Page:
Interactii: Probably, yes. But I don’t see how our take-downs would possibly be non-beneficial to them. We only remove our content. We don’t remove all Naruto. We remove Naruto with our subs on them; we remove Bleach with our subs on them. It’s only those things that we’re removing, so we’re not removing anything that they might be contributing. So there’s really no negative effect in my mind.
Q: Have you guys taken any legal action against people who try to distribute these videos?
Interactii: We really have no grounds to. We’ve asked places who do that to stop, and we’ve sent people other requests — Please stop doing this. And that’s basically the same course we did with YouTube, and by being persistent about it they gave us the access to do that.
Dattebayo Fansubs, who subtitle the trendy anime Naruto Shippuuden and Bleach, currently rests at the sixth position for most copyright-related take-downs of the videos tracked by the Youtomb project (excluding those removed by “a third party”). TV Tokyo Corporation, the Japanese distributors of Naruto and Bleach, occupies the third position .
The conflict between the fansubber and the owner of the animation certainly evokes new questions regarding copyright, particularly because the subtitles remain a translucent layer of intellectual property draped over the original media. Is it legal, therefore, for Dattebayo to claim partial property or legality to a complete (“whole,” “unified”; not “entire”) cultural production? Free use, unfortunately, does not apply in this case. Or, in a more general sense, is it legal to make a claim of copyright where a more legitimate layer of copyright exists? Either way, it is illegal to upload the original animation, with or without fansubs, according to the YouTube Terms of Service, Section 6D and 6E :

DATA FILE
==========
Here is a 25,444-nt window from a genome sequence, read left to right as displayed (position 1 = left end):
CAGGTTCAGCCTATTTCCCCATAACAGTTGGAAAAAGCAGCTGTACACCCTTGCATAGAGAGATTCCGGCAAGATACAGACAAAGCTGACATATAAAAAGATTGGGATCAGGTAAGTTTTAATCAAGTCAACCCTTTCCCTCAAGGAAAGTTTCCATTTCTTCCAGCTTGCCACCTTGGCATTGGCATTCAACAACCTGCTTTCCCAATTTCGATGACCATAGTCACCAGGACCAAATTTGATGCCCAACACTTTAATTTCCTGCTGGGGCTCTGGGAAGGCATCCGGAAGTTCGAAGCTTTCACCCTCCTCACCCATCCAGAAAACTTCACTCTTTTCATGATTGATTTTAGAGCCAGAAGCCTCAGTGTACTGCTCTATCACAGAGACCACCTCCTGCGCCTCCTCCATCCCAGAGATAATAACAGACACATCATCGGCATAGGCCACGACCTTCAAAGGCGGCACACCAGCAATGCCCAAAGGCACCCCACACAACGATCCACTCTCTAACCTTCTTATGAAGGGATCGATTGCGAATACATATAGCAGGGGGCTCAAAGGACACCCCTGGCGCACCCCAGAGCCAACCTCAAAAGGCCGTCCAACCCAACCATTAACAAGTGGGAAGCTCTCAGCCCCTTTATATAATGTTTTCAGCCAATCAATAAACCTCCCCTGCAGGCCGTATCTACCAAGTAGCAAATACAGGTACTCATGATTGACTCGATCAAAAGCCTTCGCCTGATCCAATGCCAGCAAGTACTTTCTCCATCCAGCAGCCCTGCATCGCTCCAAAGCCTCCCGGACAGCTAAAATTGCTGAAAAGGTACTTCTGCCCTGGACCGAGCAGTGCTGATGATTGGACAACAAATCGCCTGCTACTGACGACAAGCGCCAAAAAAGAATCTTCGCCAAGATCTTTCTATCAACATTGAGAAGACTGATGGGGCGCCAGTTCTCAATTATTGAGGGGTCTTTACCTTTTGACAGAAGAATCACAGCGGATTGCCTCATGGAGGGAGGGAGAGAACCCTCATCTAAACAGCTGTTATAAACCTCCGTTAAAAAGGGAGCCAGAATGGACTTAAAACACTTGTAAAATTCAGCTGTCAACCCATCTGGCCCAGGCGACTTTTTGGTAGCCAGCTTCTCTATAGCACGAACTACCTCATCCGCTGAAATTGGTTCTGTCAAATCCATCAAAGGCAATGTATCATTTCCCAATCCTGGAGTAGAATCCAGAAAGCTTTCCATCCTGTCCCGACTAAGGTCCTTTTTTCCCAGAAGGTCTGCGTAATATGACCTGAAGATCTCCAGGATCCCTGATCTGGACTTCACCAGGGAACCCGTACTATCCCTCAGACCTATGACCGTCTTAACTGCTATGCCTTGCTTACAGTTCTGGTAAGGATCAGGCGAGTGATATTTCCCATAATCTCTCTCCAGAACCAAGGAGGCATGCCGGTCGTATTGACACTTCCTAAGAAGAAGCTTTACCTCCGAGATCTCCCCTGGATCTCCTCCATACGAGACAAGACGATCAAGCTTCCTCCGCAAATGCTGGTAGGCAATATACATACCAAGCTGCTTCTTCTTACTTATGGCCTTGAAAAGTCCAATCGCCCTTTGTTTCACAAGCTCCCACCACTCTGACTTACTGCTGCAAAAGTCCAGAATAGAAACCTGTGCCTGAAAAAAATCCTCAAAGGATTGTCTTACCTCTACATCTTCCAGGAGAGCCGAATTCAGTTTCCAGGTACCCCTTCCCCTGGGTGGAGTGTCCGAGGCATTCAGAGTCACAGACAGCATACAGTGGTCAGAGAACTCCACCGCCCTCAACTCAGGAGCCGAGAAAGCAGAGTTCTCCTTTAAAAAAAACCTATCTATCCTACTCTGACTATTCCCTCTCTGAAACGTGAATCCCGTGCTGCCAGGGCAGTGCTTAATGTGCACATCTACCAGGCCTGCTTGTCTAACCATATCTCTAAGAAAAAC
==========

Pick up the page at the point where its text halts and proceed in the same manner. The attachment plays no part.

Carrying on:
D. In connection with User Submissions, you further agree that you will not submit material that is copyrighted, protected by trade secret or otherwise subject to third party proprietary rights, including privacy and publicity rights, unless you are the owner of such rights or have permission from their rightful owner to post the material and to grant YouTube all of the license rights granted herein.
E. You further agree that you will not, in connection with User Submissions, submit material that is contrary to the YouTube Community Guidelines, found at http://www.youtube.com/t/community_guidelines, which may be updated from time to time, or contrary to applicable local, national, and international laws and regulations.
In the contemporary agenda of YouTube copyright, my personal interest lies in a parallel between fansubbed material and Youtube’s trend of music-related takedowns. It may not (but should) be common knowledge that Youtube utilizes its Content Identification system  to target videos that contain copyrighted music. My curiosity (and concern) is whether animation studios will submit the original audio of anime episodes (audio that comprises music, actors’ voices, sound effects, etc.) to track more quickly any uploaded content. I wonder too whether groups like Dattebayo could do the same and do it legally. Although they do not own rights to the original footage and audio, could fansubbing groups also use the original audio to track when fansubs are uploaded?
[This article has been cross-posted to the Department of Alchemy.]